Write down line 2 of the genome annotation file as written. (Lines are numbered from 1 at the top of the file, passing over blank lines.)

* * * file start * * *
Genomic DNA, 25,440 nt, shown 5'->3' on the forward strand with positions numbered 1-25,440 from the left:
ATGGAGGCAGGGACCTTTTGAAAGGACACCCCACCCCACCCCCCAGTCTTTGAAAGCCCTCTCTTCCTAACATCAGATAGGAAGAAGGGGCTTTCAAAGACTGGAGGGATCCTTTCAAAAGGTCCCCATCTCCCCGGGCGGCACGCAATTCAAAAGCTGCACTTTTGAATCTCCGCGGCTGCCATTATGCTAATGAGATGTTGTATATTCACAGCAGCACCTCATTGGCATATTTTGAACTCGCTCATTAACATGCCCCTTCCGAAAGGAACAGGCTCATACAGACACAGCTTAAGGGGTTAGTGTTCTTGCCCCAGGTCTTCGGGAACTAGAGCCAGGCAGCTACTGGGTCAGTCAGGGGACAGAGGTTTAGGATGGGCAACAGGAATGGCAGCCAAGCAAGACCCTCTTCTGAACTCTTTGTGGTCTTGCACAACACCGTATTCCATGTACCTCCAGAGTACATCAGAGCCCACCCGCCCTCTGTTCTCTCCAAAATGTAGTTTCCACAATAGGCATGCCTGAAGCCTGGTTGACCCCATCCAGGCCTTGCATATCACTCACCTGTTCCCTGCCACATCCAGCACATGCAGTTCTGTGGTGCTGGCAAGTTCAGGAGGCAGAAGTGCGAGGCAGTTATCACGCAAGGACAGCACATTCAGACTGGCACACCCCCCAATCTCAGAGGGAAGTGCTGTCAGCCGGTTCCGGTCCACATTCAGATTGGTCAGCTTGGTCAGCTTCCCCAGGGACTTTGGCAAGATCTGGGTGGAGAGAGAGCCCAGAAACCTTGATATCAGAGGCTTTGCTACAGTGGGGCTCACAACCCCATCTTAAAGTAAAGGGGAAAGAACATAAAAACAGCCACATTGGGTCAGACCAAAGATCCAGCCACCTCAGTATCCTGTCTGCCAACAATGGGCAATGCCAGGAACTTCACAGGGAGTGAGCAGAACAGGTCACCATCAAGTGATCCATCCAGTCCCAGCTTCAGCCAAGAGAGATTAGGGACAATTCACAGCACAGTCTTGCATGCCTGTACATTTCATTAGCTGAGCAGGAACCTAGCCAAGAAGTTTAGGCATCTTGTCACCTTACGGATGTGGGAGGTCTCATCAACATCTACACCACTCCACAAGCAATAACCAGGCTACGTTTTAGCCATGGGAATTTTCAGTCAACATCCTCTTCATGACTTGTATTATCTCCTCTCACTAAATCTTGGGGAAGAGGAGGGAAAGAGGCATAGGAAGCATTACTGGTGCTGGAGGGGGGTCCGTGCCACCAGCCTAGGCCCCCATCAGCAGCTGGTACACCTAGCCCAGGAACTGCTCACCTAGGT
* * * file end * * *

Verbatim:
ATGGAGGCAGGGACCTTTTGAAAGGACACCCCACCCCACCCCCCAGTCTTTGAAAGCCCTCTCTTCCTAACATCAGATAGGAAGAAGGGGCTTTCAAAGACTGGAGGGATCCTTTCAAAAGGTCCCCATCTCCCCGGGCGGCACGCAATTCAAAAGCTGCACTTTTGAATCTCCGCGGCTGCCATTATGCTAATGAGATGTTGTATATTCACAGCAGCACCTCATTGGCATATTTTGAACTCGCTCATTAACATGCCCCTTCCGAAAGGAACAGGCTCATACAGACACAGCTTAAGGGGTTAGTGTTCTTGCCCCAGGTCTTCGGGAACTAGAGCCAGGCAGCTACTGGGTCAGTCAGGGGACAGAGGTTTAGGATGGGCAACAGGAATGGCAGCCAAGCAAGACCCTCTTCTGAACTCTTTGTGGTCTTGCACAACACCGTATTCCATGTACCTCCAGAGTACATCAGAGCCCACCCGCCCTCTGTTCTCTCCAAAATGTAGTTTCCACAATAGGCATGCCTGAAGCCTGGTTGACCCCATCCAGGCCTTGCATATCACTCACCTGTTCCCTGCCACATCCAGCACATGCAGTTCTGTGGTGCTGGCAAGTTCAGGAGGCAGAAGTGCGAGGCAGTTATCACGCAAGGACAGCACATTCAGACTGGCACACCCCCCAATCTCAGAGGGAAGTGCTGTCAGCCGGTTCCGGTCCACATTCAGATTGGTCAGCTTGGTCAGCTTCCCCAGGGACTTTGGCAAGATCTGGGTGGAGAGAGAGCCCAGAAACCTTGATATCAGAGGCTTTGCTACAGTGGGGCTCACAACCCCATCTTAAAGTAAAGGGGAAAGAACATAAAAACAGCCACATTGGGTCAGACCAAAGATCCAGCCACCTCAGTATCCTGTCTGCCAACAATGGGCAATGCCAGGAACTTCACAGGGAGTGAGCAGAACAGGTCACCATCAAGTGATCCATCCAGTCCCAGCTTCAGCCAAGAGAGATTAGGGACAATTCACAGCACAGTCTTGCATGCCTGTACATTTCATTAGCTGAGCAGGAACCTAGCCAAGAAGTTTAGGCATCTTGTCACCTTACGGATGTGGGAGGTCTCATCAACATCTACACCACTCCACAAGCAATAACCAGGCTACGTTTTAGCCATGGGAATTTTCAGTCAACATCCTCTTCATGACTTGTATTATCTCCTCTCACTAAATCTTGGGGAAGAGGAGGGAAAGAGGCATAGGAAGCATTACTGGTGCTGGAGGGGGGTCCGTGCCACCAGCCTAGGCCCCCATCAGCAGCTGGTACACCTAGCCCAGGAACTGCTCACCTAGGT